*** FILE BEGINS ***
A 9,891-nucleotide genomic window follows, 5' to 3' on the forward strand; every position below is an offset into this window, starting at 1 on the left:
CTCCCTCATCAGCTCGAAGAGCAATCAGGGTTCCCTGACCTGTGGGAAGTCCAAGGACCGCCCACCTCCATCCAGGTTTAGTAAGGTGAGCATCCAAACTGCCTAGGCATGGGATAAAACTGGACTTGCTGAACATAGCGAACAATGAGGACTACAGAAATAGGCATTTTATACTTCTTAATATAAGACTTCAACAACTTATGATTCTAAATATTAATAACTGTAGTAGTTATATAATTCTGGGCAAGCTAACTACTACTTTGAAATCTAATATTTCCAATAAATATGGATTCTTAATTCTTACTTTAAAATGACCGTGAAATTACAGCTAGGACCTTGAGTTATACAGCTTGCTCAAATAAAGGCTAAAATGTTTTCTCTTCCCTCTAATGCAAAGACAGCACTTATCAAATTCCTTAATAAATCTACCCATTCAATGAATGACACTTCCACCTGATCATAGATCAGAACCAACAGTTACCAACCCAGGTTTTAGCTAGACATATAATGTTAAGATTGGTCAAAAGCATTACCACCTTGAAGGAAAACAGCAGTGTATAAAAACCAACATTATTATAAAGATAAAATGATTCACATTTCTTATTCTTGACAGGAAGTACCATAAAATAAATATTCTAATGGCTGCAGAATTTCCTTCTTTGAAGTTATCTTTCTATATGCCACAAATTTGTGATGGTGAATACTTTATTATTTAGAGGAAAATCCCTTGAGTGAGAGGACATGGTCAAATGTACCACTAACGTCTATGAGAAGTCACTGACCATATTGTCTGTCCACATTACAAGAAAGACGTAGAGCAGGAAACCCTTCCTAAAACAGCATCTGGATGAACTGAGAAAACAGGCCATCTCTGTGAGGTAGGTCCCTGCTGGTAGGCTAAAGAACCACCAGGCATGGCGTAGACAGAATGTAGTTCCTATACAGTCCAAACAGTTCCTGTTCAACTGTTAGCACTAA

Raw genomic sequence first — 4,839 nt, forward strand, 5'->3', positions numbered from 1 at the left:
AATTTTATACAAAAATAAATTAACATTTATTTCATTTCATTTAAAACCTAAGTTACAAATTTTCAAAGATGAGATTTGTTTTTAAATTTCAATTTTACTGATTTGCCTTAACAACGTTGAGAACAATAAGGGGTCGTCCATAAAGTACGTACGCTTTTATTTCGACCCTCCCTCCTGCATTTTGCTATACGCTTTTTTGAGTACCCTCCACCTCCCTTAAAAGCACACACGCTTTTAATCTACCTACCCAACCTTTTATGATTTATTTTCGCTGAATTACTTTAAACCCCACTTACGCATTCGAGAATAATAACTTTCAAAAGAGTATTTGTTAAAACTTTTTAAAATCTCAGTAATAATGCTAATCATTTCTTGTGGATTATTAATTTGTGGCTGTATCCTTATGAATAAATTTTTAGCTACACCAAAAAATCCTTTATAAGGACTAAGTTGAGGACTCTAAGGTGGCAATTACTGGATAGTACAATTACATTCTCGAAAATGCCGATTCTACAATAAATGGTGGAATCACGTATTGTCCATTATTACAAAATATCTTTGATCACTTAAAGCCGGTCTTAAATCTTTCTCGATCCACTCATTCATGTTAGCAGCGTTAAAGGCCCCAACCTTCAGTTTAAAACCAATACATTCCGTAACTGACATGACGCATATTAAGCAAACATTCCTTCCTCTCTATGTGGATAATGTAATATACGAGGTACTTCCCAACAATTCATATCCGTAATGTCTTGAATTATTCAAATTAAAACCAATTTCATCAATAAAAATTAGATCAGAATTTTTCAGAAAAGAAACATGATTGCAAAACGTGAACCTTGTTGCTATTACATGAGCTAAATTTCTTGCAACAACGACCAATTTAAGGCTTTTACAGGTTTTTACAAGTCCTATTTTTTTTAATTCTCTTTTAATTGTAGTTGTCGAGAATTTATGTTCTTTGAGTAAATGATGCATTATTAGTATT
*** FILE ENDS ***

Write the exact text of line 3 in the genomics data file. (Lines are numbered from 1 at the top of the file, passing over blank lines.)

Raw genomic sequence first — 4,839 nt, forward strand, 5'->3', positions numbered from 1 at the left: